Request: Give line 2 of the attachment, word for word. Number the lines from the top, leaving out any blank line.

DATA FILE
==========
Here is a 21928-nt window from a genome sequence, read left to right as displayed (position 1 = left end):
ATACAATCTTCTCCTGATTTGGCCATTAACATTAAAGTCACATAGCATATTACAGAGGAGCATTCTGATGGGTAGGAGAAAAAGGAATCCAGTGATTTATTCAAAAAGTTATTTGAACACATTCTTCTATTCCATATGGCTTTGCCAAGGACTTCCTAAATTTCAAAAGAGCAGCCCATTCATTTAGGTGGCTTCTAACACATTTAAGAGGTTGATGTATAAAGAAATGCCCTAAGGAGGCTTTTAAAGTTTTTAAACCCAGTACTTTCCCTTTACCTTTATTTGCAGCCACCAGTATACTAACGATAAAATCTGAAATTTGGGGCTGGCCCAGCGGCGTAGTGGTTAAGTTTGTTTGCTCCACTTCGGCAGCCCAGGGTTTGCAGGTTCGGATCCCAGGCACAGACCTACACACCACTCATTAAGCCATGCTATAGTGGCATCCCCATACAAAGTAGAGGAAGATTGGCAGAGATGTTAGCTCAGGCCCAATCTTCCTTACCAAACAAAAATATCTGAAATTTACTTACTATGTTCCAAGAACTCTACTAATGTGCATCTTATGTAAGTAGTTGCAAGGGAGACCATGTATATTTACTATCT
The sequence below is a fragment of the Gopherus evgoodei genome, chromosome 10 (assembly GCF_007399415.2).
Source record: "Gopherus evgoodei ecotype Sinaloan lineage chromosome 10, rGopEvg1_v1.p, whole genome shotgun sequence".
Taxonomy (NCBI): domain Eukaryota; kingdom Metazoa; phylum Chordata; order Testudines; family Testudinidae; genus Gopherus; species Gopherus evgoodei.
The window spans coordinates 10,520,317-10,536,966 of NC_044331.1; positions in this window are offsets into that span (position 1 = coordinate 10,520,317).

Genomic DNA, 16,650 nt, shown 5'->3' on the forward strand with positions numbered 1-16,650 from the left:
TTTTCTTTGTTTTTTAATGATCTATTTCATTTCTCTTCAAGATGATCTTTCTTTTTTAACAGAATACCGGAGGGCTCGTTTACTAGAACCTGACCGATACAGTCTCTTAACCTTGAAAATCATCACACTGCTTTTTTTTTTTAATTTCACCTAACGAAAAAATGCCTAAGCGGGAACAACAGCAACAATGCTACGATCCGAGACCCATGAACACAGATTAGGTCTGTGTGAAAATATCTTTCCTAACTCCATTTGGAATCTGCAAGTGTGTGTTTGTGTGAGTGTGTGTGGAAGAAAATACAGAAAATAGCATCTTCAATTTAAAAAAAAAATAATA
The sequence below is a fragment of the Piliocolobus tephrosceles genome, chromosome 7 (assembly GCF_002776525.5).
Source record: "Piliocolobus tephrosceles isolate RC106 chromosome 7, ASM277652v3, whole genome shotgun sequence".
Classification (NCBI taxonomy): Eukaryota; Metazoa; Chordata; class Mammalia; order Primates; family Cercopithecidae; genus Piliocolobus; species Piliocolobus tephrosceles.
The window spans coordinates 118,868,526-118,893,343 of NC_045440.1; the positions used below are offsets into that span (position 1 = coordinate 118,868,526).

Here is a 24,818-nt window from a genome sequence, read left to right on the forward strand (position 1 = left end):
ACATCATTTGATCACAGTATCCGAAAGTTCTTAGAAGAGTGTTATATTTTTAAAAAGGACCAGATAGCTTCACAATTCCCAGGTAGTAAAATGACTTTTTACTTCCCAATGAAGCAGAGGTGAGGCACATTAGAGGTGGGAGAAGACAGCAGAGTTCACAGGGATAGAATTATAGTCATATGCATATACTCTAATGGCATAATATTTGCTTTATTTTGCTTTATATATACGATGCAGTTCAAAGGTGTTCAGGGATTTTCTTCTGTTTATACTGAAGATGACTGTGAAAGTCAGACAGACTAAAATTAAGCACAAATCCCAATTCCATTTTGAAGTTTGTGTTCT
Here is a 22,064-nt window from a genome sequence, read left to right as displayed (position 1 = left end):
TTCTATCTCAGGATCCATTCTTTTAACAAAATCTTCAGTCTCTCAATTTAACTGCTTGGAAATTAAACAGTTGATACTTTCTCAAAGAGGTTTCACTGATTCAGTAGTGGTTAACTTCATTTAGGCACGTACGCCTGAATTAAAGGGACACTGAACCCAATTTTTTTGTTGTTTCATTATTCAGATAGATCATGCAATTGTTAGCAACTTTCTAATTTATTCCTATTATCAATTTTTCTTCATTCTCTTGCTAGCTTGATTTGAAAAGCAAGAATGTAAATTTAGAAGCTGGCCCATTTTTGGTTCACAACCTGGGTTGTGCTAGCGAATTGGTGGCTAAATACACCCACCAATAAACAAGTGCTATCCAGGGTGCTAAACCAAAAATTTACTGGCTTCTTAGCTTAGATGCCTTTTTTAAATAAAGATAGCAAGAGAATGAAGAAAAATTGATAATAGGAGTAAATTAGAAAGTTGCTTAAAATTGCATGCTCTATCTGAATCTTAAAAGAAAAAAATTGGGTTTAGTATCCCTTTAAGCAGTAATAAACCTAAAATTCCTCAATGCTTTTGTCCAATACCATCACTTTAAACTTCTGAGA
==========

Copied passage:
ATACAATCTTCTCCTGATTTGGCCATTAACATTAAAGTCACATAGCATATTACAGAGGAGCATTCTGATGGGTAGGAGAAAAAGGAATCCAGTGATTTATTCAAAAAGTTATTTGAACACATTCTTCTATTCCATATGGCTTTGCCAAGGACTTCCTAAATTTCAAAAGAGCAGCCCATTCATTTAGGTGGCTTCTAACACATTTAAGAGGTTGATGTATAAAGAAATGCCCTAAGGAGGCTTTTAAAGTTTTTAAACCCAGTACTTTCCCTTTACCTTTATTTGCAGCCACCAGTATACTAACGATAAAATCTGAAATTTGGGGCTGGCCCAGCGGCGTAGTGGTTAAGTTTGTTTGCTCCACTTCGGCAGCCCAGGGTTTGCAGGTTCGGATCCCAGGCACAGACCTACACACCACTCATTAAGCCATGCTATAGTGGCATCCCCATACAAAGTAGAGGAAGATTGGCAGAGATGTTAGCTCAGGCCCAATCTTCCTTACCAAACAAAAATATCTGAAATTTACTTACTATGTTCCAAGAACTCTACTAATGTGCATCTTATGTAAGTAGTTGCAAGGGAGACCATGTATATTTACTATCT